MiniMetro Musing

“The coach I got in was about as dignified as a match-box. The train rambled on for about five minutes, and then I had to get off. No wonder the fare was cheap.”
-Natsume Sōseki, Botchan

Before I arrived in Perugia, I researched public transportation in the town of fewer than 200,000 people. I really only wanted to find out how to get to my apartment from the train station–the town wasn’t all that big, but there was a significant distance to walk between the station and the apartment with all the luggage I had (e.g. my hefty backpack and medium-sized suitcase). What I found was that the university town has what is known as the MiniMetro.perugia minimetro

This automated, single-car public transportation system is limited to one line that runs from the center of town on top of the hill down to the train station and into the outskirts of town for total length of 2 miles and seven stations. The MiniMetro cars run every 90 seconds and can carry up to 25 people, though I wouldn’t expect it to be comfortable with more than 10. Although most of the town is concentrated in the old center on the hill, which takes about a half hour to wander through, Perugia is spread out over 173 sq. mi.

Traveling slowly through the tube

Traveling slowly through the tube

I took this small cable car two stops to the train station on my trip to Florence–it’s like riding a roller coaster that goes at a snail’s pace. When I returned, however, I found that the MiniMetro, which started operation in 2008, was suspended for annual maintenance for the next three weeks–I wasn’t able to take it again until I departed for Venice. Fortunately, there are plenty of buses around the town that are more convenient in some cases.

Reflection in the MiniMetro

Reflection in the MiniMetro

I had a difficult time understanding the necessity of such a transportation system with the buses in town and the size of the population. I only met a couple people who took the MiniMetro on a semi-regular basis.

Italy and the Death of Diet

Perhaps this title is a bit hyperbolic; however, it fits my feelings about staying in Italy for a little over a month. More than anywhere else I’ve been, the temptation to gorge on foods that are generally unhealthy in such quantities is ever-present here.

italian cheese

Can I just live in the cheese section of the grocery store?

I was trying to lose some weight

After two months of losing weight in Korea (not to mention a bit of an effort at the end of my stay in Taiwan), I’ve come to Italy to face the temptation of all the foods that the country has to offer. Fortunately, with the high cost of eating out and my odd work hours, I’m forced to at least eat breakfast and lunch in my apartment, and I have managed to find healthy foods to cook in the limited space I have.

Cheese is everywhere in Italy

I knew I’d be tempted by the cheeses and cured meats that are so prevalent in Italy. I cut down on cheese for over six months before heading out on this adventure, and Asia lacks cheese, which means another nine months without that deliciousness.

That's all for me, right?

That’s all for me, right?

Gelato beats the Italian summer heat

Italy is also home to some wonderful gelato. Some of what I had in Rome was good, but nothing exceptional–or at least good enough for me to want more all the time. I mostly wanted it because it’s hot walking around in late July and August. I was quite happy having a refreshing mojito gelato while walking around Florence two weeks ago. The other gelato I had the next day was overly sweet.


You mean I CAN’T eat all the gelato now?

That was until I discovered this little gelato shop in Perugia. I hate how businesses throw around “artisan,” but here it means something. This shop even makes its own gelato bars dipped in chocolate (the Nutella and coconut was wonderful) and gelato sandwiches. This shop is also much cheaper than the 5 or 6 euros some shops tried to charge in Florence–I only have to pay 2.50 euros for a medium cup. This is reason enough to visit Perugia.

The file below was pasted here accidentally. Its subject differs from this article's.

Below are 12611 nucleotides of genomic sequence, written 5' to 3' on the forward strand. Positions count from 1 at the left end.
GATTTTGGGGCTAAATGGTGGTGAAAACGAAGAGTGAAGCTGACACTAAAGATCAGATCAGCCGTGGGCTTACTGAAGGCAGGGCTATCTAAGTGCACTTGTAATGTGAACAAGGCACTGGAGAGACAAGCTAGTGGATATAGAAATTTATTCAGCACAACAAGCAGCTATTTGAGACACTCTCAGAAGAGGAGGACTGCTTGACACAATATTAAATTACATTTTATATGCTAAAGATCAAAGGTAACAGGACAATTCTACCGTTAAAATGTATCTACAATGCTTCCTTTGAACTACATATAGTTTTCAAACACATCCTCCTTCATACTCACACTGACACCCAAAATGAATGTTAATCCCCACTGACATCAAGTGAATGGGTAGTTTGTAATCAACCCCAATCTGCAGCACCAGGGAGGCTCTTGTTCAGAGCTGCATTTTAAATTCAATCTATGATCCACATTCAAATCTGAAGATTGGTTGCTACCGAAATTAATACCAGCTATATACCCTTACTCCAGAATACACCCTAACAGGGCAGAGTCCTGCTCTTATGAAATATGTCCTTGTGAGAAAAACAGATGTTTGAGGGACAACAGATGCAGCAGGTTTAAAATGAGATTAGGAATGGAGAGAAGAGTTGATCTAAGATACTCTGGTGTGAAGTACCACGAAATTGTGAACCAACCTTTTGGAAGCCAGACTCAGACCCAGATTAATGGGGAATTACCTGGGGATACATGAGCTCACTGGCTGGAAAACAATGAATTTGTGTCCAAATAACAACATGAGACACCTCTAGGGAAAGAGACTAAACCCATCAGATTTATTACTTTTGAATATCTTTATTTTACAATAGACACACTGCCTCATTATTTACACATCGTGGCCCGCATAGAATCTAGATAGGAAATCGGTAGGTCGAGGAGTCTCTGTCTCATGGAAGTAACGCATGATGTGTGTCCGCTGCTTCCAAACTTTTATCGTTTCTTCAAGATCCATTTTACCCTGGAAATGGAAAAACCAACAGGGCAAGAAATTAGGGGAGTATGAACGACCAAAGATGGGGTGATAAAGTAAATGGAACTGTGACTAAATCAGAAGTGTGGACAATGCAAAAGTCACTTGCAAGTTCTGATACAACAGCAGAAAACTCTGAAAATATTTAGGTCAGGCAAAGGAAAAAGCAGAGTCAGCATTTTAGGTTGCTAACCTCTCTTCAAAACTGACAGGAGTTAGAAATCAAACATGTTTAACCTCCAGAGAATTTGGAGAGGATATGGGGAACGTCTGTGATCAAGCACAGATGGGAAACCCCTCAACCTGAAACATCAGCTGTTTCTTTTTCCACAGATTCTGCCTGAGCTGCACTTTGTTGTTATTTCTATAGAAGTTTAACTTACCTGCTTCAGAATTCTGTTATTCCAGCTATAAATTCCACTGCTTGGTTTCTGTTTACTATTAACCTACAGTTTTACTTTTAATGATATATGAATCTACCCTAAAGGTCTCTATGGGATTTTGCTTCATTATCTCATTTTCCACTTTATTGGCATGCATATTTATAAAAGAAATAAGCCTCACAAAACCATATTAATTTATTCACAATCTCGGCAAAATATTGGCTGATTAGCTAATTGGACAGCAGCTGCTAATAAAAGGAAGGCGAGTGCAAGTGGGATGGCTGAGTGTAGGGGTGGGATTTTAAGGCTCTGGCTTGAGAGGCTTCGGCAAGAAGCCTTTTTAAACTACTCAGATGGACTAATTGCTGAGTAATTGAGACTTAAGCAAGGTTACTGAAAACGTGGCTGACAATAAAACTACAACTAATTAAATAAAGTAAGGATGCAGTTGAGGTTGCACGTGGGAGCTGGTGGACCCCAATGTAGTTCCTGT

perugia gelato

I have no idea what to get

Of course, it’s obvious that this is a university town when another gelato shop advertises cannabis-flavored gelato. Somehow I doubt it tastes good, but I may give it a try anyway.

Should I try it?

Should I try it?

Where have you been that offered too much culinary temptation to resist?

Sunrise over Perugia

“to scant the truth
of the light itself
as it was reflected from”
-William Carlos Williams, “Cézanne”

perugia sunrise

Early morning sun shining on St. Domenico Basilica

There is an advantage to working Hong Kong hours while living in Italy, which makes me feel better about missing out on life while here.italy sunrise

When I take my lunch break, it’s 6 AM here in Perugia. The streets are quiet–the only people out are the sanitation workers cleaning up the evening’s empty booze bottles and cigarette butts.

perugia sunrise

First peek at the sunrise

Just a short walk away from my apartment is a scenic overlook facing east. It’s a great location to watch the sunrise over the hills below Perugia. After a week of overcast mornings, I found clear skies this Friday. There was an added perk of fog rolling through the fields in the distance.

Long Stopover in Italy

Last week I was on vacation in Italy. I met my parents in Rome and, after a few days of sightseeing, we headed to Capri for a wedding. In between, we stopped in Sorrento and took time to see Pompeiiperugia

While it was great to be on vacation and go sightseeing on consecutive days, I’m back to work. I took up short-term residence in the old university town of Perugia. Unfortunately, I’m still working on Hong Kong hours, which means I get to watch the sunrise during my lunchtime walk (if it would stop raining).

perugia alley

Typical alley around Perugia. I don’t know where they all lead

Perugia is a beautiful town in the mountains of Umbria–every building here is historic, including this hundreds of years old building in which I’m staying. There’s even a church around the corner that has a fresco by Raphael. I have managed to have a few moments of sunshine to grab photos of surrounding area and narrow alleyways.

Don't think I could get tired of this view anytime soon

Don’t think I could get tired of this view anytime soon

There will certainly be more weekend traveling while here–it’s only two hours to Florence and a few hours further to Venice. Unlike my other destinations, there won’t be as much time for interaction with locals on my work schedule.